“Jake the Fake Keeps it Real”
by Craig Robinson and Adam Mansbach
with art by Keith Knight
Starting a new school is hard. But what about starting a new school where grades aren’t A’s and B’s, but purple dinosaurs, each of your classmates is extremely talented and being “normal” is far from the norm?
That’s exactly where “Jake the Fake Keeps it Real” begins. Considering his application to Music and Arts Academy was equal parts riding his sister’s coattails and performing a song he wrote on the piano (which happens to be the only one he knows how to play), Jake believes he has faked his way into getting accepted. However, at the urging of his best friend, who attends the “regular” school nearby, and the expectations of his parents, he decides to embrace the process that is being an art student.
Young readers will appreciate Jake’s honesty, from his disdain for his perfect older sister to his vivid descriptions of his colorful classmates and teachers, while parents will enjoy occasional pop culture references and the unique maladies Jake suffers. (At one point, Jake cites a sprained eyebrow, achy hair and sweaty knees as evidence of being too sick for school.) The story is brought to life by Carrboro-based artist Keith Knight. “This was a nice change of pace for me,” says Keith. “It was the first project where I was taking someone else’s text and adding my input illustration-wise.”
After a fun twist near the end, the breadcrumbs of wisdom dropped throughout the book come together: the best way to fit in is to be yourself. Though the lesson isn’t a new one, thanks to the title character’s voice, “Jake the Fake” never feels heavy-handed. In fact, the only downside might be the speed at which it moves from your child’s “to read” to “done” pile.
“Let’s Pretend We Never Met”
by Melissa Walker
Though far from her first foray into writing, this book is Chapel Hill native Melissa Walker’s first story aimed at middle schoolers. “I wanted to explore the emotions that go along with navigating friendships, and how hard it can be to do the right thing, regardless of your age.”
The story begins with Mattie Markham in the backseat of her parents’ car. It’s winter break and they’re moving to a new city, far away from Mattie’s native North Carolina town, to take care of her grandmother Maeve.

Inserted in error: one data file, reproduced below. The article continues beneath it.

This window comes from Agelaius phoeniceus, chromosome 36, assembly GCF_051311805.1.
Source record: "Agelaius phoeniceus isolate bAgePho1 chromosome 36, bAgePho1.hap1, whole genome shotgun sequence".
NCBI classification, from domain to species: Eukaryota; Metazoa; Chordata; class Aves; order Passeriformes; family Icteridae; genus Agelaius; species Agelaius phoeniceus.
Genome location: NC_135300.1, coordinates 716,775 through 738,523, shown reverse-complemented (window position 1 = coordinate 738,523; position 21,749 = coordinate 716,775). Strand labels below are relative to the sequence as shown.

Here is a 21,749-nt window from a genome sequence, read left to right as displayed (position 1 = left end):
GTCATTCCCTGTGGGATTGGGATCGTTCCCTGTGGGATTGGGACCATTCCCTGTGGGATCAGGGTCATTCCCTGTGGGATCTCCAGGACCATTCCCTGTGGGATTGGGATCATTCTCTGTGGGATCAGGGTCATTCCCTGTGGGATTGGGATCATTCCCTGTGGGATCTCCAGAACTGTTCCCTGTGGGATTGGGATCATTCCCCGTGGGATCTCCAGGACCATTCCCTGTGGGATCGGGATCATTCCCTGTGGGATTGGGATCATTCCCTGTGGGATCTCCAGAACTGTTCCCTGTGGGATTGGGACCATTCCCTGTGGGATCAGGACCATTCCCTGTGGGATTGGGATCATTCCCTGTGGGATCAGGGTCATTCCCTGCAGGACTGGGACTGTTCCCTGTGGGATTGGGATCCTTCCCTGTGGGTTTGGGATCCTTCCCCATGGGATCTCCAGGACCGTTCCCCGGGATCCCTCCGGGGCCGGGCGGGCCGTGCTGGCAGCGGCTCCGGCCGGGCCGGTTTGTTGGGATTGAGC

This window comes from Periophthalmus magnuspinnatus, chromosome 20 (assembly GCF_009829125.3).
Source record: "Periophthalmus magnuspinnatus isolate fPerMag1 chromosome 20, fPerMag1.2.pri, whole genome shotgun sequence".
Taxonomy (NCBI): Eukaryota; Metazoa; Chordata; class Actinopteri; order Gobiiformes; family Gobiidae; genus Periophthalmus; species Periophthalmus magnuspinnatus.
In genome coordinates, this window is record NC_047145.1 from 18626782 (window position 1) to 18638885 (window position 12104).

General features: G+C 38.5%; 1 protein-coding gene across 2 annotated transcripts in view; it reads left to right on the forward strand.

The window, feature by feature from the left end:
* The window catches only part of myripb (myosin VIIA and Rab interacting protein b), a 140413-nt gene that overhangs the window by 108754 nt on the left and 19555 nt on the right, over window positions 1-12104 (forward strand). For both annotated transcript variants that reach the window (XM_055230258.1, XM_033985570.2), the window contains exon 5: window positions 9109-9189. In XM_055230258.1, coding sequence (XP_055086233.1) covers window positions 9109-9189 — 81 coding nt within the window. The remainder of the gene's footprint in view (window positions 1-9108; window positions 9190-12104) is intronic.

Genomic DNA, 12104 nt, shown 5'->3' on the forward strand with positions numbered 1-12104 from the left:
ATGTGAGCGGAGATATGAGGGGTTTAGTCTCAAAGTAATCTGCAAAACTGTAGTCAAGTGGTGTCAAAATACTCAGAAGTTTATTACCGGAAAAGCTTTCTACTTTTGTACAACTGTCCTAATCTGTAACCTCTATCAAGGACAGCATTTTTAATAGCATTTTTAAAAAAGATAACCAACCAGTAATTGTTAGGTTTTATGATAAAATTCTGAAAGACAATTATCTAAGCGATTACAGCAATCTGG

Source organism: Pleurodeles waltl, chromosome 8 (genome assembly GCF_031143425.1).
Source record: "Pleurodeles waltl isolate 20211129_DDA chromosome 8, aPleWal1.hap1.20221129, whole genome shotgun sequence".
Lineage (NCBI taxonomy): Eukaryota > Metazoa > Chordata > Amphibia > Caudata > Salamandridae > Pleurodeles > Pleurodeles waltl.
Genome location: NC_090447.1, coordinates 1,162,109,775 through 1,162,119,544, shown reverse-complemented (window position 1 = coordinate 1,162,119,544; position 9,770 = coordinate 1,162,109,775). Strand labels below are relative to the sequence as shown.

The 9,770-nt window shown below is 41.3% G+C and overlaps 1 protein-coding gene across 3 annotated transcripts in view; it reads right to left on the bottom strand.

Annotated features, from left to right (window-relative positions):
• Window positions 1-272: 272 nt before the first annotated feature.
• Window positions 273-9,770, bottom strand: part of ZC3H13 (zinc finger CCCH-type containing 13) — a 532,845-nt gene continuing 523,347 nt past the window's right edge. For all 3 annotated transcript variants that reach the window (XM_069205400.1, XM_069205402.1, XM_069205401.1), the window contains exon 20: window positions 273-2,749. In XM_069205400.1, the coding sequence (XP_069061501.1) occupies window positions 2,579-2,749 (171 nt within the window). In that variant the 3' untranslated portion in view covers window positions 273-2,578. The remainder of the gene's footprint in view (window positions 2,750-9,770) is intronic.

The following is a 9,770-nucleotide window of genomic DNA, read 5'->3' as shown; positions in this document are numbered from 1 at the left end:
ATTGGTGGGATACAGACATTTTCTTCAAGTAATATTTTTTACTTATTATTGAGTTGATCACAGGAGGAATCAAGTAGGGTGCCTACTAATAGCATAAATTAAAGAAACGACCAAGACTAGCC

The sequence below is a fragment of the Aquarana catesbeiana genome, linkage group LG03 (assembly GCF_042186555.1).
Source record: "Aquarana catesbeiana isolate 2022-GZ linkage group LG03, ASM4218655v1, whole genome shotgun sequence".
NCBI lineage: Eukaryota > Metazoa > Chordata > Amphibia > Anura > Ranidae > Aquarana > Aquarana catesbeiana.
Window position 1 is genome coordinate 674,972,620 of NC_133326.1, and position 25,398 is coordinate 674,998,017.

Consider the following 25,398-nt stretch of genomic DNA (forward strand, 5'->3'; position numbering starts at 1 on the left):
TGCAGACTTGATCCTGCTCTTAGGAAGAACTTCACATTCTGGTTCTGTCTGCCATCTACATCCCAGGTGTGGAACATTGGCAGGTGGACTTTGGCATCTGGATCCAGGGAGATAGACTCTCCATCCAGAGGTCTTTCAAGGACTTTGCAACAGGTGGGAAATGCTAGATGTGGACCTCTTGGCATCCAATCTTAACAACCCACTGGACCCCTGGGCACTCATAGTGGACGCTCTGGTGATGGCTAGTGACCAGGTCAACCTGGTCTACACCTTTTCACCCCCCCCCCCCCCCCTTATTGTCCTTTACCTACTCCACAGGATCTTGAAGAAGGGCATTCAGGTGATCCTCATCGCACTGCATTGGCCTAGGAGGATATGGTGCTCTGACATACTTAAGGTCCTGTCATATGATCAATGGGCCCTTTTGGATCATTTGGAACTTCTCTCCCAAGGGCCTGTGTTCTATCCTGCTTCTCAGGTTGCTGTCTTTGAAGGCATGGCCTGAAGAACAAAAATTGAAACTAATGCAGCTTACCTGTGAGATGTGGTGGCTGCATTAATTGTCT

Once settled into their new apartment in Pennsylvania, Mattie befriends neighbor Agnes – a girl her age who acts a bit younger, but whose fun nature is a welcome contrast to Mattie’s more conventional style. When school starts, Mattie finds herself struggling with her new classmates’ perceptions, not only of her, but of her friendship with Agnes.
The idea for “Let’s Pretend We Never Met” is borrowed from Melissa’s childhood journal. Like Mattie, she and her parents relocated briefly to Pennsylvania (only Melissa was in fourth grade, not sixth). “On the ride up, I wrote and signed a contract requiring my future self to never make my children move or change schools,” she says. Though she currently resides in New York with her husband and two daughters, Melissa says she will always have a soft spot for Chapel Hill. “And I can’t promise I won’t break that contract,” she laughs.
“Once and For All”
by Sarah Dessen
In Chapel Hill-based author Sarah Dessen’s latest young adult novel, Louna has spent a long time playing it safe. Unlike her friends, who yearn for adventure, Louna rarely goes out after dark and actually likes spending time with her mother. During her last summer before college, she has decided to work for her no-nonsense mom and her colorful business partner in the family trade: wedding planning. The trio becomes a well-oiled machine, comforting brides with cold feet, dealing with demanding mothers-in-law and wrangling wandering guests. But as so many clients’ special days unfold around her, she is frequently brought face-to-face with her own recent heartbreak.
It doesn’t help when Ambrose, a high-profile bride’s charming-yet-careless younger brother, proves difficult to work with. The resulting friendship, while unlikely to succeed, may be just what Louna needs to move on.
For a family in the business of true love, it can be easy to stop believing in it. But as Louna learns, the phrase “happily-ever-after” isn’t just for fairy tales; it just might look a little different than she imagined.
Fans of Sarah, recently named the recipient of the Margaret Edwards Award by the American Library Association, will likely race through the book the day it comes out. As Sarah writes on her website, “It’s my thirteenth book. THIRTEEN, you guys. My collection of novels is now a teenager.”